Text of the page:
These days social media might be more effective than TV coverage, says Iceland chief executive Malcolm Walker

Last year I had two uncharacteristic bouts of TV exposure. The first was in February when I went on the offensive (in more senses than I’d intended) to defend British food retailing during Horsegate.

The second, which benefited from slightly longer planning, was in the autumn BBC series about Iceland.

It’s fair to say the second got much better reviews.

At a time when every retailer from Liberty to the pound shops is under siege from production companies, I thought it might be useful to try to answer the key question: does TV do your business any good?

Our series was undoubtedly very positive for staff morale and for recruitment. It more than trebled the daily hits on our careers website.

It also boosted sales of some featured products, from the expected (Bubble Bobble King Prawns) to the more surprising (Doner Kebab Pizza).

Anecdotally, some middle-class people who had always given Iceland a wide berth told us they had tried us on the strength of the series, and been favourably impressed.

But did it generate the sales bonanza that the BBC were fretting about when they debated whether they could really air the programmes before Christmas, in case it was seen as three hours of free advertising?

Absolutely not. Of course we’ll never know how things might have turned out if 2.5 million people a week had not watched the shows, but there is no evidence that sales saw any real benefit. And that is all any retailer really cares about.

I think we got across that Iceland is a fun place to work: something already well recognised by our strong showing in the ‘Best Companies to Work For’ listings, though people tend to react to our high ranking there with incredulity.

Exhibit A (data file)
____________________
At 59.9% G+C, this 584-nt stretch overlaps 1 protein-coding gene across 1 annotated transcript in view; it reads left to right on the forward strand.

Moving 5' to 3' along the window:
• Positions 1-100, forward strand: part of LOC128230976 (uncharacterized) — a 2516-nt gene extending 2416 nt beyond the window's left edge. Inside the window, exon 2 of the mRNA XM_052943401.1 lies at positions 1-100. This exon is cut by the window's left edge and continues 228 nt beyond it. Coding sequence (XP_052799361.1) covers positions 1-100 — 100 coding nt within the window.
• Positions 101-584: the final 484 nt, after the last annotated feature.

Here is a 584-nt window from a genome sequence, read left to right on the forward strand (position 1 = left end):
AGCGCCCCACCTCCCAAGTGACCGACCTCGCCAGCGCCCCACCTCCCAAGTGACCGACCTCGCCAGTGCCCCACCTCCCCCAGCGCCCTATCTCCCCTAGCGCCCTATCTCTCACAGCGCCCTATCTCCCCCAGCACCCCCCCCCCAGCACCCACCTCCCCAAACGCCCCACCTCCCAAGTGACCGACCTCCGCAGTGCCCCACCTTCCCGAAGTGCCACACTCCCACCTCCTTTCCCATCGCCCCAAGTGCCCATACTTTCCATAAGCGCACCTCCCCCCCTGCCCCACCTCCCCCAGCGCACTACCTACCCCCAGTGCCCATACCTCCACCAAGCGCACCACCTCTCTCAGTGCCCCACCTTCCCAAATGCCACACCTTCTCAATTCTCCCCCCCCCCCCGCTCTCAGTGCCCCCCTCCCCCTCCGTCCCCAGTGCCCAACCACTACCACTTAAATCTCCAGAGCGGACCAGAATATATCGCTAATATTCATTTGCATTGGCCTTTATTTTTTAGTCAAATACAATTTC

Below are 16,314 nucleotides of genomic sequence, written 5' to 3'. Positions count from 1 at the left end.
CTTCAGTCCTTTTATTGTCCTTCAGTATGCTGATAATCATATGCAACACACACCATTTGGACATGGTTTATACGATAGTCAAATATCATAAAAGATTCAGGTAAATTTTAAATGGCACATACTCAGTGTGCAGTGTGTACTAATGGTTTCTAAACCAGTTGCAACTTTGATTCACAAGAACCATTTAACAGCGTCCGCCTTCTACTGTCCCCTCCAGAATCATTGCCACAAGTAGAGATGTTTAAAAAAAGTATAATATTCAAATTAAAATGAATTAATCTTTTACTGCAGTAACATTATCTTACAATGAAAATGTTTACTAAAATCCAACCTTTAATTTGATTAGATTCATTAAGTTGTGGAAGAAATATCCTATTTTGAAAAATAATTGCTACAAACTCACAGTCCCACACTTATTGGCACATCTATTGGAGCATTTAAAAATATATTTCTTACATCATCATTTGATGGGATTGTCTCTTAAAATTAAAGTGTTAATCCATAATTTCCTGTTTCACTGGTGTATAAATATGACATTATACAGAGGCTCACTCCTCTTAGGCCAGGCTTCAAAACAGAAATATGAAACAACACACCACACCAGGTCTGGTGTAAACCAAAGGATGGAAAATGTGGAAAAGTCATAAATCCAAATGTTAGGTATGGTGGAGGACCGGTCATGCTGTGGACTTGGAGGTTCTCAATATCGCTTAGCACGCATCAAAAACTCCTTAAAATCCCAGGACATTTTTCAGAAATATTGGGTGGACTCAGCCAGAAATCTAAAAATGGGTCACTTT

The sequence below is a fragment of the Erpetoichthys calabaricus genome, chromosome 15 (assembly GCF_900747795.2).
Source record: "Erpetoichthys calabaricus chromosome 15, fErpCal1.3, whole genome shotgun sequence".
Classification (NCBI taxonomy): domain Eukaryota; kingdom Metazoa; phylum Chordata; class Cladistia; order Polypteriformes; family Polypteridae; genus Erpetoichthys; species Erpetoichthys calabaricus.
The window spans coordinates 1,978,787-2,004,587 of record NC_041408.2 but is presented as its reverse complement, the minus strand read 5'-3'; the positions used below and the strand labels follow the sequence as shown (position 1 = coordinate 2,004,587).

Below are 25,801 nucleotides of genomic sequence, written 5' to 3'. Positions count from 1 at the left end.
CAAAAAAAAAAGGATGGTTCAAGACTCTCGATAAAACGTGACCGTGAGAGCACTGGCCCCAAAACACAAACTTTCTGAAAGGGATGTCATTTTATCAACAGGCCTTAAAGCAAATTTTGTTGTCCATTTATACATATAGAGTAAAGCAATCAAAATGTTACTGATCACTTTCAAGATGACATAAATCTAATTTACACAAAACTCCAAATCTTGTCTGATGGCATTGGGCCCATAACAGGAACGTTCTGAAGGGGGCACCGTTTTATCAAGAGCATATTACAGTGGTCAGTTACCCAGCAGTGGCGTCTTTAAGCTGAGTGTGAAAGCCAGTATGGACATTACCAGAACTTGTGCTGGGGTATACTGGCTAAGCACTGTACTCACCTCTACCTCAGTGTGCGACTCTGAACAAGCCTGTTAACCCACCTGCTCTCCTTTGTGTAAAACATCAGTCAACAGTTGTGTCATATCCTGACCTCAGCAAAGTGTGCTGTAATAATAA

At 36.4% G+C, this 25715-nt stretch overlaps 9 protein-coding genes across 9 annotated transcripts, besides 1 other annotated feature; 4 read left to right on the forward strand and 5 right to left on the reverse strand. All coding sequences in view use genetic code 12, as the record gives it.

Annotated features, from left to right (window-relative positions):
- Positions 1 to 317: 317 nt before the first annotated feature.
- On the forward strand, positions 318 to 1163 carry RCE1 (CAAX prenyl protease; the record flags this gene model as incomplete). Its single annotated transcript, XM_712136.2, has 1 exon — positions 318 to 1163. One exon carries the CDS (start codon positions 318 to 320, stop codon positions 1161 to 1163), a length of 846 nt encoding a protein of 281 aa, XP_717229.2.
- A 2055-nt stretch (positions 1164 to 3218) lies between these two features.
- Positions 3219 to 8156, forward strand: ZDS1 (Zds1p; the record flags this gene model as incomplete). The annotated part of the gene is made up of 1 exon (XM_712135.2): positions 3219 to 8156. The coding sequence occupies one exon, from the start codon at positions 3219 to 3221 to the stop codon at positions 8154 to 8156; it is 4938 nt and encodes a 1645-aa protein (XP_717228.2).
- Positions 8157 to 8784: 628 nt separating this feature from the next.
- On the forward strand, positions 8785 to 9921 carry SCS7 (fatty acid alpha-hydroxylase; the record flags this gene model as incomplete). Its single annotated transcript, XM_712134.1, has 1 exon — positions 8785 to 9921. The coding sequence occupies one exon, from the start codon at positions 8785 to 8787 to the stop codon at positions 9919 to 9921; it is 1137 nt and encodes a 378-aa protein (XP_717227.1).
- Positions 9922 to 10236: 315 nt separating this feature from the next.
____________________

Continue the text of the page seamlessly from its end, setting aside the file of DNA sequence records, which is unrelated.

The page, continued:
But we still have a mountain to climb in persuading a large and sceptical section of the population that we are not comedy purveyors of cheap rubbish, but genuine pioneers in raising food standards who give our customers great quality at amazing prices.

I could have forged a new career as a media pundit on the back of the series. The list of invitations to appear on chat shows, news and business programmes has been almost endless.

I’ve turned them all down because I’ve got a company to run and it’s hard to see how airing my views on climate change or shoplifting is going to help us shift any more salmon fillets.

If you are still tempted to sign up for a series of your own, do remember that editing can turn anything you say on its head: a fact of which I became painfully aware during Horsegate.

You will struggle, but try to ensure you have the right to see any footage before it airs, and do your best to exercise some editorial control. Some shouting may be required.

Almost exactly a year on from Horsegate, we experienced another media storm over a trivial incident in Kentish Town that we christened Skipgate. I was out of the country so could not take up the many requests for interviews, but still managed to make my views known through Twitter.

I seem to have emerged a hero in some quarters for supposedly helping to get charges against the three bin raiders dropped.

The lesson on which you might like to reflect before you sign up to allow the cameras in is this: getting your point of view across on social media may be quicker, cheaper and these days it will almost certainly reach many more people.